EU envoy: Naturally, Israel will be blamed if settlements wreck the peace process

Ambassador Lars Faaborg-Andersen also says Europe doesn’t understand PM’s demand for recognition of Israel as a Jewish state

Raphael Ahren is a former diplomatic correspondent at The Times of Israel.

EU Ambassador to Israel Lars Faaborg-Andersen, right, with Deputy Foreign Minister Ze'ev Elkin meet in Jerusalem, January 22, 2014 (photo credit: Noa Arad/MFA)
EU Ambassador to Israel Lars Faaborg-Andersen, right, with Deputy Foreign Minister Ze'ev Elkin meet in Jerusalem, January 22, 2014 (photo credit: Noa Arad/MFA)

The European Union’s ambassador to Israel said Wednesday that the EU does not understand what exactly Prime Minister Benjamin Netanyahu means when he demands that the Palestinians recognize Israel as a Jewish state.

Ambassador Lars Faaborg-Andersen also said that if Israel’s settlement policies wrecked the current US-led peace efforts, then Israel would be held responsible for the failure of the negotiations, and rightly so. “Naturally” and “logically,” he said, “the blame will be put squarely on Israel’s doorstep.”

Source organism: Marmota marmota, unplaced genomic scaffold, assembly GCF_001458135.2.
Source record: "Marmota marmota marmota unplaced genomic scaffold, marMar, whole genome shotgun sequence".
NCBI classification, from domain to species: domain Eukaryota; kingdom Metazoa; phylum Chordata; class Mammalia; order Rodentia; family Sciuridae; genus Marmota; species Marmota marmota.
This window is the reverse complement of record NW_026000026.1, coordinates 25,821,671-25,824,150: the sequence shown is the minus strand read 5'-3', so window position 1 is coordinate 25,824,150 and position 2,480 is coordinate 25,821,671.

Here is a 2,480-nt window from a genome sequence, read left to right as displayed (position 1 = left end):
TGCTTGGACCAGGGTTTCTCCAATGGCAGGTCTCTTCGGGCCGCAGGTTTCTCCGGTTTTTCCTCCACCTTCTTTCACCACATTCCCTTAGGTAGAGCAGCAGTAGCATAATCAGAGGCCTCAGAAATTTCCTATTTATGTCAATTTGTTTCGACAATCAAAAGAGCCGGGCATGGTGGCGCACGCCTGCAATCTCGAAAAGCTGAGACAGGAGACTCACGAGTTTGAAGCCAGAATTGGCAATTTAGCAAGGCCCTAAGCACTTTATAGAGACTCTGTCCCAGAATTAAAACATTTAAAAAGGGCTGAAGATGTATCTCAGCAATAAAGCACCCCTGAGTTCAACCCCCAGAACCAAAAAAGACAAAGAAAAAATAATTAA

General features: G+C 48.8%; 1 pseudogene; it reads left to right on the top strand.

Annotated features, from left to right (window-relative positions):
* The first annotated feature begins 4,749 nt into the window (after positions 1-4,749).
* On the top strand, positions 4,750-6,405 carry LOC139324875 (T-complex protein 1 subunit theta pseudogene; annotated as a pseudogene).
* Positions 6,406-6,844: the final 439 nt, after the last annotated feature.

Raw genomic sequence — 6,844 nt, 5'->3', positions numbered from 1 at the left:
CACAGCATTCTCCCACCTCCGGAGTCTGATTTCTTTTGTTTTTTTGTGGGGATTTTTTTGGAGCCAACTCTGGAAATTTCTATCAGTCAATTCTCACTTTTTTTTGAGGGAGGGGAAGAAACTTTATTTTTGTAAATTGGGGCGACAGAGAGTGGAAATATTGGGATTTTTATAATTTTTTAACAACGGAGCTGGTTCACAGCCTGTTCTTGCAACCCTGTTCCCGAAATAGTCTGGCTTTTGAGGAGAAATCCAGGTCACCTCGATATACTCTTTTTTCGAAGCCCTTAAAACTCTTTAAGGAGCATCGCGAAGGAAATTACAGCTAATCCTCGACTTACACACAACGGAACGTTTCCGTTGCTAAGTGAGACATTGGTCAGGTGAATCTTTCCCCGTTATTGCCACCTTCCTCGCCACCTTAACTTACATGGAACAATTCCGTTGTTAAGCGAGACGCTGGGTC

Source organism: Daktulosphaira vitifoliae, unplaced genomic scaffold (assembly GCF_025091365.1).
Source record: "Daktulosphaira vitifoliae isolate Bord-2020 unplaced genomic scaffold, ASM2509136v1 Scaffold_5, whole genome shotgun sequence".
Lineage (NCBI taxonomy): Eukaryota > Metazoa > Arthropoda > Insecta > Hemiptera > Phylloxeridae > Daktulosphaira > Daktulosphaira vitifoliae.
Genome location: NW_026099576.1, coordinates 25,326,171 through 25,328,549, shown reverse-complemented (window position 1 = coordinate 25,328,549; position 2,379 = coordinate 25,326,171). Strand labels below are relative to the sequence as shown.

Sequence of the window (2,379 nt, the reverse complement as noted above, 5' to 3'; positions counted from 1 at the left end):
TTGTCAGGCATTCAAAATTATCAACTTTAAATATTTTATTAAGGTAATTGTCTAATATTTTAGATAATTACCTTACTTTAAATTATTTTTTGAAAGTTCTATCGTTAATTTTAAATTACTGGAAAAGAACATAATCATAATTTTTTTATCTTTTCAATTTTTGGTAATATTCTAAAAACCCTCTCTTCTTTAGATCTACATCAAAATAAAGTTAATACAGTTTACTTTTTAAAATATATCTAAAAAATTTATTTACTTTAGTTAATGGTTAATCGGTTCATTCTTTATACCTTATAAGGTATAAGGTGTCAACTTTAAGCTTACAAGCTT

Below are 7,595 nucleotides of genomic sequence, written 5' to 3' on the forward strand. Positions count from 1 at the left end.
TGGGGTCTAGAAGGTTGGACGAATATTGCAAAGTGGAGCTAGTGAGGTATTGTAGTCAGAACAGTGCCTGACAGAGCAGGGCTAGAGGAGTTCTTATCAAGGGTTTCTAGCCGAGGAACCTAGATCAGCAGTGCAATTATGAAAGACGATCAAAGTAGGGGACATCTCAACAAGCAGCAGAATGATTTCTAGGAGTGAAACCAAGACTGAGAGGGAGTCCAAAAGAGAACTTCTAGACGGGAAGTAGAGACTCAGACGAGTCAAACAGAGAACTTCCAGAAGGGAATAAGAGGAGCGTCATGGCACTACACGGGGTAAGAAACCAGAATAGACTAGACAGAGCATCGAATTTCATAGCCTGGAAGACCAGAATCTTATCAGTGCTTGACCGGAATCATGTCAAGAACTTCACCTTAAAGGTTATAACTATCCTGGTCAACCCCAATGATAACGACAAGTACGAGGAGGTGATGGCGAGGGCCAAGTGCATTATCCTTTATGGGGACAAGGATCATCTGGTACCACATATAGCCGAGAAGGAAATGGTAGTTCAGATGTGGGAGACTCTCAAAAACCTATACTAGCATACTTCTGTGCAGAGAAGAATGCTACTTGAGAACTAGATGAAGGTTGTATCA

Briefing reporters in Jerusalem, Faaborg-Andersen said of the “Jewish Israel” issue: “I don’t think we have any clear position on that because we’re not 100% sure what is meant by this concept of a Jewish state.”

He went on: “If, as Prime Minister Netanyahu said the other day, according to the press, it’s a state in which Jews and Arabs and Druze are living [together with full equal rights] — I think this is Israel as we know [it] now. So if you’re asking why we’re not supporting that [demand for recognition of Israel as a Jewish state], it’s mostly because… it’s not really clear what is meant.”

Asked by this reporter why the EU does not formulate an official position on an issue Netanyahu has declared to be a prerequisite to any peace agreement, he replied: “All I can say is that this is for the parties to discuss. And I’m not a party to these [Israeli-Palestinian peace] talks.”